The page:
Governors Island could become a major hub for the city’s efforts to fight climate change under a proposal for a new, 4.2 million-square-foot mixed-use development.
The Trust for Governors Island, the nonprofit that manages the island, unveiled the wide-ranging plan this week which includes the development of office space, hotels and dormitories. The proposal calls for taking over 33 acres on the island’s southern end that were designated for future construction under a 2010 master plan for the park.
If realized, the center would serve as a space for climate change experts — researchers, students, and more — to gather and conduct research, ideally under the banner of one anchor institution. That could lead to the development of more commercial space, as well as provide opportunities for the public to learn more about climate and environmental issues.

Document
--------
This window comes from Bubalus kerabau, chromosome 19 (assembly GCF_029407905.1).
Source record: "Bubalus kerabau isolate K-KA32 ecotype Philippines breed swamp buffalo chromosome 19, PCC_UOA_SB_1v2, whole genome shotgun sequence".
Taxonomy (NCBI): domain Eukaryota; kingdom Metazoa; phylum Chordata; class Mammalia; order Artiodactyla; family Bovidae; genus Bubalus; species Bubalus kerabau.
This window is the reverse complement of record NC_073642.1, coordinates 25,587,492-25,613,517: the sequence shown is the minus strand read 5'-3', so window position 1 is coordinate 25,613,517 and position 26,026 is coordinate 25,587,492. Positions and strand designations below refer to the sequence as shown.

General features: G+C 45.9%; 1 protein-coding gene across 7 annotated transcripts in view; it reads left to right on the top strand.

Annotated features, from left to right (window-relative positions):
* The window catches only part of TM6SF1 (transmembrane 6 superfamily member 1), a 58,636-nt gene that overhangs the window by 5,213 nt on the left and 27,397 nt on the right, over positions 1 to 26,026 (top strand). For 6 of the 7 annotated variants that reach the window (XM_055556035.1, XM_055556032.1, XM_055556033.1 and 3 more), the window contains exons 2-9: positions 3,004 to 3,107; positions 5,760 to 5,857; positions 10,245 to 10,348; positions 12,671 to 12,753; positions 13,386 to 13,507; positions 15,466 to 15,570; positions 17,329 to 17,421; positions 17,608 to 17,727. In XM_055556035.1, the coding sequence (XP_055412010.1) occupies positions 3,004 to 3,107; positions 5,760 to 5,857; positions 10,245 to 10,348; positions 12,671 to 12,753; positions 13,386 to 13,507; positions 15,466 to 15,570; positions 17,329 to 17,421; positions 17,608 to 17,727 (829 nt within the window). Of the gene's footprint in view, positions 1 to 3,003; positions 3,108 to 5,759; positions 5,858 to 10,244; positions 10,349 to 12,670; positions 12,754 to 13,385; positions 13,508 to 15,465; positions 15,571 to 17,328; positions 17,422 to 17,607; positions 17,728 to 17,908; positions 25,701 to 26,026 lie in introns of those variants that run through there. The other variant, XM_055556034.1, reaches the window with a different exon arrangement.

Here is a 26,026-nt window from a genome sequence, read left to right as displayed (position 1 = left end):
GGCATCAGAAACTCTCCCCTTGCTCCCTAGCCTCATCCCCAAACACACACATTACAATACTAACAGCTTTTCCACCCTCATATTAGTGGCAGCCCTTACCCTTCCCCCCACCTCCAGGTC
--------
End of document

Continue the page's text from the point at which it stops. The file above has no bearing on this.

The trust says it could create as many as 8,000 jobs and inject $1 billion into New York City’s economy.
But the proposal’s success hinges on a planned rezoning of Governors Island, which would allow for a variety of building types, including offices, dorms and hotels. The rezoning process began more than two years ago but hasn’t made much progress since. Opponents of the rezoning also worry that the changes will take away from the island’s character.
In 2019, Michael Samuelian, the then-president of the Trust, was pushed out of his role by former deputy mayor Alicia Glen, who heads up its board.
In recent years, Governors Island has quietly become one of the city’s most popular summer destinations, even though access to the island is limited to ferries from Manhattan and Brooklyn. Year-round tenants of the island include the New York Harbor School, the Billion Oyster Project and the Lower Manhattan Cultural Council’s newly expanded Arts Center at Governors Island.
In a press release announcing the climate center plans, Mayor Bill de Blasio said the city is proud to “continue the growth of Governors Island as a resource to fight climate change, create jobs, and showcase the city’s worldwide research and scientific talent.”